According to Hammer, the first step in suicide prevention is identifying subtle warning signs, some of which may include but are not restricted to: withdrawal from family and friends, abuse of drugs or alcohol, poor performance at work and engaging in reckless acts by a usually cautious person. Noticing a trend of abnormalities in a shipmate can help sailors recognize subtle changes in that individual’s behavior. Sailors then can take necessary steps to help shipmates target the root of negative feelings before suicide thoughts are reached.

The suicide prevention kit entered the fleet in April and it includes the new video, “A Message from Suicide,” along with interactive, peer-to-peer facilitated training.

“What’s different is we take the audience through a case study,” Hammer explained. “We turn it into a discussion that the audience can be involved in. This gives them the ability to see from start to finish what really goes on in the mind of a person dealing with suicidal thoughts. We ultimately are preparing them to handle encounters and giving effective ways to be firsthand responders.”

According to Chavez, the suicide prevention kit advises sailors who come face-to-face with someone in a suicidal situation to visualize the acronym ACT: Ask, Care and Treat.

Ask involves recognizing sailors with problems and staying engaged. Too often, sailors are overly involved with their own day-to-day happenings. Recognizing a shipmate dealing with stress that can lead to visions of suicide is important. Start off with a simple question, “What’s bothering you?” Encourage troubled sailors to talk about what they are feeling and ask if they are thinking of taking their life. Most importantly, don’t judge.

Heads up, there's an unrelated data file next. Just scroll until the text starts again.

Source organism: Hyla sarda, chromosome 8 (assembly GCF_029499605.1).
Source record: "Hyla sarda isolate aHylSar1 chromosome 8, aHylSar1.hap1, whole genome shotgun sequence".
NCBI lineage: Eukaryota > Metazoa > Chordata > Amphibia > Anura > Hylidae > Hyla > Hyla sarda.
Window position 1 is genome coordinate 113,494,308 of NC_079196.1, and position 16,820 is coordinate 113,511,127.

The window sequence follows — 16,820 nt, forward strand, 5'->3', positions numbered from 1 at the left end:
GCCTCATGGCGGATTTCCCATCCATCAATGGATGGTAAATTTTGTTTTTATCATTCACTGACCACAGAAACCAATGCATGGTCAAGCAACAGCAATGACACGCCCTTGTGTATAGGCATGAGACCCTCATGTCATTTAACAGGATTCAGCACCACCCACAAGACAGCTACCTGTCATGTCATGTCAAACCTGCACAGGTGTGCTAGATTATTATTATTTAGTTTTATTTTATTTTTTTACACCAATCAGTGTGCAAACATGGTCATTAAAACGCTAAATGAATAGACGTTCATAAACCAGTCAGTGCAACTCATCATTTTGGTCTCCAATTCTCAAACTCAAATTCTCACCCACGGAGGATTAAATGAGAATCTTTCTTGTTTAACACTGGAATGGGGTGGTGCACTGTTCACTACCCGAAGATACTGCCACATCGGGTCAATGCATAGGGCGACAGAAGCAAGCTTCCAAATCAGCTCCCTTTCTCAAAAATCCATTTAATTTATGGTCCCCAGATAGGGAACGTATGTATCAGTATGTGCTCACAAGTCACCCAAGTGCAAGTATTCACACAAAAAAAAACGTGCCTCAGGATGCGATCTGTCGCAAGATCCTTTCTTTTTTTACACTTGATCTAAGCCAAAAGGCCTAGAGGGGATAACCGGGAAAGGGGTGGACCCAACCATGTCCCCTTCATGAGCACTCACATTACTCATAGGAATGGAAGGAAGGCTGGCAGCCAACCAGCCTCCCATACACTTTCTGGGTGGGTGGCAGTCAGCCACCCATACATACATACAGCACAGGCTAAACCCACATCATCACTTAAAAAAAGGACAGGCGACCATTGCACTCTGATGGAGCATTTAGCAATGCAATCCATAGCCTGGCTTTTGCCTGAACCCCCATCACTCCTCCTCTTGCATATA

Care involves listening thoroughly. Having a 20-minute conversation or accepting an early-morning phone call can save the life of a sailor contemplating suicide. Let them know there is hope and they’re not alone by giving them your undivided attention and having an open heart.

Treat means taking the sailor to get help. Do not leave them alone until professional help has arrived. Continue offering support for that shipmate through treatment and after. Something as simple as inviting the sailors over for dinner on Sunday nights can show them that their presence is appreciated. Over time, this simple act can encourage them to seek help in dealing with suicidal thoughts.

In three words: be a friend.

Some sailors may feel overwhelmed with the thought of encountering a shipmate on the verge of causing self-harm. If they believe they are unable to provide adequate assistance, they should contact someone who can.

“For most sailors, suicide prevention is more than a general military training topic,” Chavez said. “Nearly half of sailors in the Navy have personally known someone in their lives who was lost to suicide. Suicide prevention is not about numbers. Every person lost is taken very seriously and we are focusing our efforts on providing tools to save lives.”

The Navy provides sailors with a variety of options to combat suicidal thoughts such as command chaplains, Fleet and Family Service Centers and command medical facilities available to assist and direct in times of need.

Suicide intervention services like the National Suicide Prevention Lifeline and the American Foundation for Suicide Prevention also are available to sailors. Obtain more information and resources at or the Operational Stress Control continuum at